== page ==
This self-guided driving tour travels through important areas of African American history in Frederick County. Feel the heat of smelters at Catoctin Furnace, where expert African metalworkers helped build our nation by forging an array of ironworks, including cannonballs used to win American independence. Marvel at the skill, dedication and compassion of those slaves, free persons, and “contraband” who helped heal the thousands of Civil War wounded in Frederick after the conflicts at South Mountain, Monocacy, Antietam and Gettysburg.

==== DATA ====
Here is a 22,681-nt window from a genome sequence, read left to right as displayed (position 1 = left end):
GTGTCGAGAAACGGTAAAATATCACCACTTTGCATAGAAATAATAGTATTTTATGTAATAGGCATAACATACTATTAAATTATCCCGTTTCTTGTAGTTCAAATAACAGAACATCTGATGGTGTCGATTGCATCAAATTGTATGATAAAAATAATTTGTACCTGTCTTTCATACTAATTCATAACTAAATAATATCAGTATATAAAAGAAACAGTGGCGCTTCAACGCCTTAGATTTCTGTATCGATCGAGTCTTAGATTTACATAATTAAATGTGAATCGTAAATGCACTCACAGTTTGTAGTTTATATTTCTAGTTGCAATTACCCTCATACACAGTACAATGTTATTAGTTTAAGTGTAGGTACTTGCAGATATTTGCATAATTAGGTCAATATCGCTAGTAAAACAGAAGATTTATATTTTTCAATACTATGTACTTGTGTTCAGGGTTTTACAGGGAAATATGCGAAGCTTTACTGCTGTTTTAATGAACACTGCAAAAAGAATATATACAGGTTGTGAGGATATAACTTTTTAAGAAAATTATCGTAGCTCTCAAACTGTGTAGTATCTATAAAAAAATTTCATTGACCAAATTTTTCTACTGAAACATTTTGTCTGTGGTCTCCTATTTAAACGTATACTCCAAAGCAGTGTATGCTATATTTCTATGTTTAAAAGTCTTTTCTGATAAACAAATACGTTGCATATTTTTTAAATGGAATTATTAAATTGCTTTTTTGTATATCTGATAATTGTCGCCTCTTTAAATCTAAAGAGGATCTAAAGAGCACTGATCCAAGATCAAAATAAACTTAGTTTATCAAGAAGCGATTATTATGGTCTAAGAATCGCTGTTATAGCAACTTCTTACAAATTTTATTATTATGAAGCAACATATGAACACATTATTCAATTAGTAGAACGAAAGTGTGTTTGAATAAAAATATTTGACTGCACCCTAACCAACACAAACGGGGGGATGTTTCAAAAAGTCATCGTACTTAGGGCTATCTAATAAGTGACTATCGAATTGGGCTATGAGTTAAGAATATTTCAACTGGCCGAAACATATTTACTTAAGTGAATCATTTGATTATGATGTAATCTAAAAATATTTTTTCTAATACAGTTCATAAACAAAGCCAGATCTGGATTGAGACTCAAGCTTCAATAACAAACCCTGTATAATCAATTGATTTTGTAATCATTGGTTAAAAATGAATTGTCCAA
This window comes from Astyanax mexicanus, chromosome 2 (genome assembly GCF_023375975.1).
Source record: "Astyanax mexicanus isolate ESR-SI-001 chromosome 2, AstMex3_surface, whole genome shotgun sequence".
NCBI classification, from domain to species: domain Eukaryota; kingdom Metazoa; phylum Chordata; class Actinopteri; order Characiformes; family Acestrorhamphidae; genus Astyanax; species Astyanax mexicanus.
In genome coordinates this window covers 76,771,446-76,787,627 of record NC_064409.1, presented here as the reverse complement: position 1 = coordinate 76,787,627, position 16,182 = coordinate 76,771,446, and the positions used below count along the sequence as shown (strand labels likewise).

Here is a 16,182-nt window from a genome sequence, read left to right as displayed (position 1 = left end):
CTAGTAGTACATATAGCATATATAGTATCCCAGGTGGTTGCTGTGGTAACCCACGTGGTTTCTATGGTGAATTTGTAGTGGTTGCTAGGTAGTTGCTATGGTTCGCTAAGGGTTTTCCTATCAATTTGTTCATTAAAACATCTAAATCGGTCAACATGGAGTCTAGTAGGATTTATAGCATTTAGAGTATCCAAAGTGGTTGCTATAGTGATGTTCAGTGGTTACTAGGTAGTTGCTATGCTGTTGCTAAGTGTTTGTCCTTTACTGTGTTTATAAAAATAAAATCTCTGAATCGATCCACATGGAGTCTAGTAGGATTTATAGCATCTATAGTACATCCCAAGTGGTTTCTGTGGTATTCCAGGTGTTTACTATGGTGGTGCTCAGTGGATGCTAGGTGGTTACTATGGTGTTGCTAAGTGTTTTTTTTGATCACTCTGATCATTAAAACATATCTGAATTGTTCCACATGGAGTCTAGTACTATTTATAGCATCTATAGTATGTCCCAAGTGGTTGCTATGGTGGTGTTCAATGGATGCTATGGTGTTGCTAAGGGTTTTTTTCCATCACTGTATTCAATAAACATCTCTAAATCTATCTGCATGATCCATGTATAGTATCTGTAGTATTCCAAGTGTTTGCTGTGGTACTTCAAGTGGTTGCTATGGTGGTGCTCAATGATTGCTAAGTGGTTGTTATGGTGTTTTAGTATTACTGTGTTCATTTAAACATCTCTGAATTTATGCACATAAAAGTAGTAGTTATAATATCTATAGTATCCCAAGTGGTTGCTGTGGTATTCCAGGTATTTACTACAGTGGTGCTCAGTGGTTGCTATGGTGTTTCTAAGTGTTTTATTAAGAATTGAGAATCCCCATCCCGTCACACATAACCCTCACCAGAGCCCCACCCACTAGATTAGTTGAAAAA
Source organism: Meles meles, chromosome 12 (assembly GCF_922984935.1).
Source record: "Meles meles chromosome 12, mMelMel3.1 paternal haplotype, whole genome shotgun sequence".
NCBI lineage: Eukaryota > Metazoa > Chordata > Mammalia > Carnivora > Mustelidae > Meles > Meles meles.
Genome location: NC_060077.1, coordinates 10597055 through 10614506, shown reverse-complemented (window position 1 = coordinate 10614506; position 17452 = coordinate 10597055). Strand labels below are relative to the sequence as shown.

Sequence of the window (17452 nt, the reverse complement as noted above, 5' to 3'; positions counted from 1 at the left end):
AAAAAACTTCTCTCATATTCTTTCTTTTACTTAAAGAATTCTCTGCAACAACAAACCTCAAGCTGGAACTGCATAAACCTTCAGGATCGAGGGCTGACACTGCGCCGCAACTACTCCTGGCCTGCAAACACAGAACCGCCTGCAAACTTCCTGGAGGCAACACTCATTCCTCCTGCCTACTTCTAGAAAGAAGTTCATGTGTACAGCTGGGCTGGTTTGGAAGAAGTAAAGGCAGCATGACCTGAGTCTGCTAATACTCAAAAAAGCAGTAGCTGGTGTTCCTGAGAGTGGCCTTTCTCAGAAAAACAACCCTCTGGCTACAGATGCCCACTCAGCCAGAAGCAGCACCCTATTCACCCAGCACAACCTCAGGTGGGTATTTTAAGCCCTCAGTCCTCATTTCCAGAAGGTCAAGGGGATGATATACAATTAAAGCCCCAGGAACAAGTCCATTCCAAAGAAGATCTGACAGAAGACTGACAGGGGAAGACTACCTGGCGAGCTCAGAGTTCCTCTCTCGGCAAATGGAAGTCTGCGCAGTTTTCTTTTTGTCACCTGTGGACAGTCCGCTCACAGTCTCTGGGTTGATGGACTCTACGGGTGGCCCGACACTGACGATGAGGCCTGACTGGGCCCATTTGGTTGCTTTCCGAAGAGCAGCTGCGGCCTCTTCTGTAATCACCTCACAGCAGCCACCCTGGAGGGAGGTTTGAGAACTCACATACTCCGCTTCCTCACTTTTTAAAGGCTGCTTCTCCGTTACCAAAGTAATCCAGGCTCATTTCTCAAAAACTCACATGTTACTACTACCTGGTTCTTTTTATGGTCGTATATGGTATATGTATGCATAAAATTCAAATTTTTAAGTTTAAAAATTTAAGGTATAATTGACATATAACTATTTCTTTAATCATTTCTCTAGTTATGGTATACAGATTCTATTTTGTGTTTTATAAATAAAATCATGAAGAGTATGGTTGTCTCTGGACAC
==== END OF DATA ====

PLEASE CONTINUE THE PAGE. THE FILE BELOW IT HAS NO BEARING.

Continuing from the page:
During the latter part of the 19th-century, a number of villages founded by Blacks, including some who had been slaves, began to dot the countryside. A few have vanished, leaving behind perhaps only an overgrown burial ground or a row of house foundations—or no trace at all. In most of these little settlements, the residents endeavored to build a church and school as quickly as possible. The proliferation of such churches in Frederick County followed on the heels of a national religious revival and coincided with the dynamic growth of Black churches between 1865 and 1900. Most of the country churches are simple rectangular buildings, usually one or one-and-a-half stories with a gabled roof. This form is the most basic, although sometimes there will be a rear addition or side ell wing. Some of these buildings are raised up on stone or brick foundations with a front stair, depending on the specifics of the property. Many foundations include a marble cornerstone from a previous church or date from the original construction of the building.